Most waterproof connection method between battery and motor? (TSDZ2)

DarkerSide

Finding my (electric) wheels
Mar 3, 2020
11
2
Hi folks

I've almost finished converting by touring bike to use a Tongsheng TSDZ2 kit from Woosh, which generally has been an excellent kit and straightforward to use. The one bit that's concerning me is the connection between the battery mount and the motor.

(I've written up a post on the build here if anyone's killing time during isolation, but the key photo is at the end.)

The kit comes with some chunky bullet connectors, to the point that once I'd given them a wrap in insulation tape, I couldn't get any of my heat shrink sizes over the top. I could redo the connectors to stagger their position, which would make it easier to get a wrap over, but I'm wondering whether a better solution would be some kind of magical tiny, water resistant junction box.

Does such a thing exist?

This will be an all-weather commuter in western Scotland, so it may get slightly damp on occasion... :)

Cheers

Rob

 

sjpt

Esteemed Pedelecer
Jun 8, 2018
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One problem with insulation tape is that if not applied very carefully if can hold water longer than an unwrapped connector would, and it won't necessarily be that obvious. Would heat shrink fit over the connection without the insulation tape?
 

DarkerSide

Finding my (electric) wheels
Mar 3, 2020
11
2
One problem with insulation tape is that if not applied very carefully if can hold water longer than an unwrapped connector would, and it won't necessarily be that obvious. Would heat shrink fit over the connection without the insulation tape?
Not as a pair, but thinking about this that's probably not what you're suggesting. Shrink each connection individually and not bother with one over the pair?

Part of my concern is I've never had good results with heat shrink (previously used it a lot with dynamo lighting systems). Wondering if I do need some kind of hot air blower rather than a lighter...

 

DarkerSide

Finding my (electric) wheels
Mar 3, 2020
11
2
I don't, but if there's ever a time to learn new skills it's when you're stuck in a house... If soldering is the best choice, can give that a go.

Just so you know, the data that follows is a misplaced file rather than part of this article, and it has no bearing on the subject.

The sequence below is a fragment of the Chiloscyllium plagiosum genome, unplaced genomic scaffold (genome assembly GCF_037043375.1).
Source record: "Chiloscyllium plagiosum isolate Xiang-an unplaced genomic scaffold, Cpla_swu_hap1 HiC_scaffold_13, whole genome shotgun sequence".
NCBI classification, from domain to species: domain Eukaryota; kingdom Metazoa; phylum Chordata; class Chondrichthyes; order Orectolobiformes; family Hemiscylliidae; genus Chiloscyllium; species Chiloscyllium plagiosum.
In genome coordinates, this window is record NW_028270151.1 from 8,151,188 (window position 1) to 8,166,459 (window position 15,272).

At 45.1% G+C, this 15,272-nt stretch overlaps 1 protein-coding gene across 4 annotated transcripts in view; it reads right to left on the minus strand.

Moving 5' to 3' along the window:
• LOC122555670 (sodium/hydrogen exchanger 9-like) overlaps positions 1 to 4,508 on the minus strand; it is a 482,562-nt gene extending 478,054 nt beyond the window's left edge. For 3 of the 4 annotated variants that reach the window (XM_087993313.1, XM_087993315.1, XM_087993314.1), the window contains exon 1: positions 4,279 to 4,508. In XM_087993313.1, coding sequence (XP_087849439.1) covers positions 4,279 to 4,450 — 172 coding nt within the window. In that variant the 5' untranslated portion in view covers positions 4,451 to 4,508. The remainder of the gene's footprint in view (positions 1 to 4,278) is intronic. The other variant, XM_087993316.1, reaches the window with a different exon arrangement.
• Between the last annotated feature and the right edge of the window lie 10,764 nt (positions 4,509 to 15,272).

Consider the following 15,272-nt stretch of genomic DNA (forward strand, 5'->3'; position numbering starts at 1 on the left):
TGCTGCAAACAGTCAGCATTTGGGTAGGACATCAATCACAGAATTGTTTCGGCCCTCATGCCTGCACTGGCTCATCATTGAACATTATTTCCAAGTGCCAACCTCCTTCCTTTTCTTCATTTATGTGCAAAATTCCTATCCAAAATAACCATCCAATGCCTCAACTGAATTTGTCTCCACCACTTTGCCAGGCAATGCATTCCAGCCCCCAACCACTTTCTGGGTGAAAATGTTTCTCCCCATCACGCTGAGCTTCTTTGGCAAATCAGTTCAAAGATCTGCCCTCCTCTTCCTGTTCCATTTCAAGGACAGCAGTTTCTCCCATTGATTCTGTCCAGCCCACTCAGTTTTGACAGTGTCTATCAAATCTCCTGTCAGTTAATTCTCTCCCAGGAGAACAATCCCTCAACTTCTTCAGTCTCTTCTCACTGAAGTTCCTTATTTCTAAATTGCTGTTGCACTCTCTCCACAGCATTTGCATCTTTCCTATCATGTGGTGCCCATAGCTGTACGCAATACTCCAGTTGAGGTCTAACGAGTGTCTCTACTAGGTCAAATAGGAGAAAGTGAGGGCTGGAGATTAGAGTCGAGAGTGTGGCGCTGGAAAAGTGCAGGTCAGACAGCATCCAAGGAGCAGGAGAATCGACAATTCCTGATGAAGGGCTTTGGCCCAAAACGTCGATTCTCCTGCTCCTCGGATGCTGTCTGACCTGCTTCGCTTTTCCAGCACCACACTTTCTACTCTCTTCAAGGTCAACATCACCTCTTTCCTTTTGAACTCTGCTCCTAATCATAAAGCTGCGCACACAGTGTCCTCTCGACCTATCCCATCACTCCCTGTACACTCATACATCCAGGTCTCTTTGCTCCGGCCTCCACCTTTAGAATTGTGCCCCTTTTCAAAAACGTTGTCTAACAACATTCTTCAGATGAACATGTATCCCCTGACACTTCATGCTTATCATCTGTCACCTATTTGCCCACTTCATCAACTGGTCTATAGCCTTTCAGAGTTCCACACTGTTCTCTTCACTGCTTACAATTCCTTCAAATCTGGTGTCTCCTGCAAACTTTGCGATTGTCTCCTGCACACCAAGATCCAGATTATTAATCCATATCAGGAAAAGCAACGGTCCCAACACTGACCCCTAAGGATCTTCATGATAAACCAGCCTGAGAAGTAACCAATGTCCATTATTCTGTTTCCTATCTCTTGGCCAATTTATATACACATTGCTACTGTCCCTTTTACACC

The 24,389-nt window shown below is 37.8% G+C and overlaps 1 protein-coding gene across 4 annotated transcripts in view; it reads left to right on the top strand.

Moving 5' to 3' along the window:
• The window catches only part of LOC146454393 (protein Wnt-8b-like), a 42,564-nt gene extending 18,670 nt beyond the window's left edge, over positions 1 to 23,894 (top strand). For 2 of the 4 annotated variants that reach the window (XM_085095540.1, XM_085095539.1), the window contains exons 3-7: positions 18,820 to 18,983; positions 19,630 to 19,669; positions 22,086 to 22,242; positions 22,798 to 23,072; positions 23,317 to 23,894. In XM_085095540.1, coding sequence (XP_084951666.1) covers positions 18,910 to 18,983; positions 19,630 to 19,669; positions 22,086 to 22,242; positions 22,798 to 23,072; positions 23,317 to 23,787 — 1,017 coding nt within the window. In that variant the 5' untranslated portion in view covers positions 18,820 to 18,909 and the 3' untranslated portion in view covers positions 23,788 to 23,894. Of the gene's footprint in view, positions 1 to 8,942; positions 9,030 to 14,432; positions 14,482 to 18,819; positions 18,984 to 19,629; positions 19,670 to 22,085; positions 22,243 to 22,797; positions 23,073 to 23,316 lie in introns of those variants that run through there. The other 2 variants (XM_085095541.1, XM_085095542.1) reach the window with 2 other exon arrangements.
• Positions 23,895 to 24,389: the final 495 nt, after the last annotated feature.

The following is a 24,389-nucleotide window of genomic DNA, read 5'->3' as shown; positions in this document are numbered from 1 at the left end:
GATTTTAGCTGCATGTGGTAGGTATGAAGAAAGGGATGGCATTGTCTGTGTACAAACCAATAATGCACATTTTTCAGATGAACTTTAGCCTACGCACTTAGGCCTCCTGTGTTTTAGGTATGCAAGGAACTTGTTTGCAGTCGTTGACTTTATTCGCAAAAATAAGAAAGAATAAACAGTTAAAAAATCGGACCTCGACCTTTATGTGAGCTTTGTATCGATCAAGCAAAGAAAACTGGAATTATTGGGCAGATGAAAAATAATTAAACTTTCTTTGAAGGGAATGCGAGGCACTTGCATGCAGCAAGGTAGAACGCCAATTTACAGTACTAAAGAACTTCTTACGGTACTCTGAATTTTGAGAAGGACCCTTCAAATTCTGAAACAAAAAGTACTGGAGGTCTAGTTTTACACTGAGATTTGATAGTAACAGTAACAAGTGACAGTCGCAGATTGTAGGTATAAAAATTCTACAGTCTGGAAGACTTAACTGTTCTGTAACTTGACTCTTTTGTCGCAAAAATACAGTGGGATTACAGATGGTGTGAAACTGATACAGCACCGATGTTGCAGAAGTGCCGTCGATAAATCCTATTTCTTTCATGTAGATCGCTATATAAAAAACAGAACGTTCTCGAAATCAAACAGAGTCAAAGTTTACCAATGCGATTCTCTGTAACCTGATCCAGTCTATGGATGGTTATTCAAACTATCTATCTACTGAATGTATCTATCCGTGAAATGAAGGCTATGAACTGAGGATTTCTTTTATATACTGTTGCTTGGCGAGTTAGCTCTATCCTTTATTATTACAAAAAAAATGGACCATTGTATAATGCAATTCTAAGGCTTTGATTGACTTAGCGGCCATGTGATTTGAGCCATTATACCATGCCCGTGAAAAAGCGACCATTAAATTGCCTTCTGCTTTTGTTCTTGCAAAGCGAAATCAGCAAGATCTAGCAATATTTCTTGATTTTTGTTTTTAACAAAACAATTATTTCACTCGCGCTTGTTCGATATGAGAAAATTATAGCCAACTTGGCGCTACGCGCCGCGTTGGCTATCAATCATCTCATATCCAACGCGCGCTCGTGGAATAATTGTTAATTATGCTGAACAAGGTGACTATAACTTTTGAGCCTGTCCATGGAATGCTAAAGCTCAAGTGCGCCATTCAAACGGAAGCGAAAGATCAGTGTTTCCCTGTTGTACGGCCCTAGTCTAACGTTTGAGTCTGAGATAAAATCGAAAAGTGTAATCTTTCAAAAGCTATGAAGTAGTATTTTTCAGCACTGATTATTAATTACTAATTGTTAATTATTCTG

sjpt

Esteemed Pedelecer
Jun 8, 2018
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Not as a pair, but thinking about this that's probably not what you're suggesting. Shrink each connection individually and not bother with one over the pair?

Part of my concern is I've never had good results with heat shrink (previously used it a lot with dynamo lighting systems). Wondering if I do need some kind of hot air blower rather than a lighter...

I hadn't noticed from the first picture that there were two separate connectors rather than a twin. Heat shrink on each separately will considerably reduce the major risk of water connection between the red and black, or either to the frame..

wheeliepete's soldering suggestion above looks good as well; could be awkward if there isn't enough cable length conveniently to stagger the joints. Also more awkward to undo and redo if needed.

I've never used heat shrink but I can see its benefits. My soldering is pretty bad, but this would be one of the simplest soldering jobs if there is enough cable. Make sure there is a strong mechanical connection by twisting the bared wires together before soldering; though that will need a little more free cable length.
 

DarkerSide

Finding my (electric) wheels
Mar 3, 2020
11
2
Thanks for the thoughts, folks. I'm going to try heat-shrinking the individual connectors for now, although I've ordered a cheap mini heat gun to try and get a better result. Although I'm sure soldering would give a better end result, I'm still looking in to running a connection off the battery for lights and a horn, so I don't want to do anything too permanent (and the length of free cable from the battery mount is on the short side...).

Besides, it doesn't look like I'll be doing any commuting on it for a few months at the moment...
 

Danidl

Esteemed Pedelecer
Sep 29, 2016
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There is a product called self amalgamation tape.. Lidl and Aldi occasionally have it, as well as Amazon and electrical and TV shops. It goes on as a slightly sticky rubbery tape..you remove a plastic interleaf. But then the layers meld together making a semihard protective layer. .. totally weatherproof. Its only drawback is you need a Stanley knife if you ever need to access the joint.
For the purposes it is better than heat shrink.
 

DouglasXK

Pedelecer
Oct 9, 2016
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Any of the suggestions will work but your bigger problem is the gap where the power cables exit the halon case. Moisture up there can be lethal. Fill it with RTV silicon.
 

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